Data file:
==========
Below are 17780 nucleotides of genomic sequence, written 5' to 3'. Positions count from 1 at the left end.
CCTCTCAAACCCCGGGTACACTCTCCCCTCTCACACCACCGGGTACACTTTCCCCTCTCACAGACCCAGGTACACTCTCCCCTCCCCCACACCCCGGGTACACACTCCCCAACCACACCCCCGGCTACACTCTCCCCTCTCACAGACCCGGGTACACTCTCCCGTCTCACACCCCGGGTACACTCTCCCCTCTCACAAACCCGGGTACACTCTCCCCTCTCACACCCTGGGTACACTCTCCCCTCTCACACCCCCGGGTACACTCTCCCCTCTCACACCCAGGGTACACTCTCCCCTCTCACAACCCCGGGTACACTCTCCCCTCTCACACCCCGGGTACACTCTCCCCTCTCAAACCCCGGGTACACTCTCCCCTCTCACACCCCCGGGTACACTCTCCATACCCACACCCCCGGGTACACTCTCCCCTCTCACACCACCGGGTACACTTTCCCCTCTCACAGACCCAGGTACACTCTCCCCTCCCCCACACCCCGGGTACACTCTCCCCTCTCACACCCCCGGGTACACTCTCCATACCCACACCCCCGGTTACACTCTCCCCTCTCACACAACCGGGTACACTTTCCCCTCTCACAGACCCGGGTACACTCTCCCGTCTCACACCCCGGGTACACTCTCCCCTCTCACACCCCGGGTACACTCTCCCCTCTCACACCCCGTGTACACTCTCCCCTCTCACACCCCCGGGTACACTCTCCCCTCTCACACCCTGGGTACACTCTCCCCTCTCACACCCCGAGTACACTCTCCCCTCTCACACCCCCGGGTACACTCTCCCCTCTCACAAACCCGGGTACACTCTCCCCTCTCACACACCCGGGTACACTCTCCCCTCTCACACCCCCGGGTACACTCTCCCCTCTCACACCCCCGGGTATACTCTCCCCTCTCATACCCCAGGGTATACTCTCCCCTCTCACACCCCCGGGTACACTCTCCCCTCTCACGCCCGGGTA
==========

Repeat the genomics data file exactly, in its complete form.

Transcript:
Below are 17780 nucleotides of genomic sequence, written 5' to 3'. Positions count from 1 at the left end.
CCTCTCAAACCCCGGGTACACTCTCCCCTCTCACACCACCGGGTACACTTTCCCCTCTCACAGACCCAGGTACACTCTCCCCTCCCCCACACCCCGGGTACACACTCCCCAACCACACCCCCGGCTACACTCTCCCCTCTCACAGACCCGGGTACACTCTCCCGTCTCACACCCCGGGTACACTCTCCCCTCTCACAAACCCGGGTACACTCTCCCCTCTCACACCCTGGGTACACTCTCCCCTCTCACACCCCCGGGTACACTCTCCCCTCTCACACCCAGGGTACACTCTCCCCTCTCACAACCCCGGGTACACTCTCCCCTCTCACACCCCGGGTACACTCTCCCCTCTCAAACCCCGGGTACACTCTCCCCTCTCACACCCCCGGGTACACTCTCCATACCCACACCCCCGGGTACACTCTCCCCTCTCACACCACCGGGTACACTTTCCCCTCTCACAGACCCAGGTACACTCTCCCCTCCCCCACACCCCGGGTACACTCTCCCCTCTCACACCCCCGGGTACACTCTCCATACCCACACCCCCGGTTACACTCTCCCCTCTCACACAACCGGGTACACTTTCCCCTCTCACAGACCCGGGTACACTCTCCCGTCTCACACCCCGGGTACACTCTCCCCTCTCACACCCCGGGTACACTCTCCCCTCTCACACCCCGTGTACACTCTCCCCTCTCACACCCCCGGGTACACTCTCCCCTCTCACACCCTGGGTACACTCTCCCCTCTCACACCCCGAGTACACTCTCCCCTCTCACACCCCCGGGTACACTCTCCCCTCTCACAAACCCGGGTACACTCTCCCCTCTCACACACCCGGGTACACTCTCCCCTCTCACACCCCCGGGTACACTCTCCCCTCTCACACCCCCGGGTATACTCTCCCCTCTCATACCCCAGGGTATACTCTCCCCTCTCACACCCCCGGGTACACTCTCCCCTCTCACGCCCGGGTA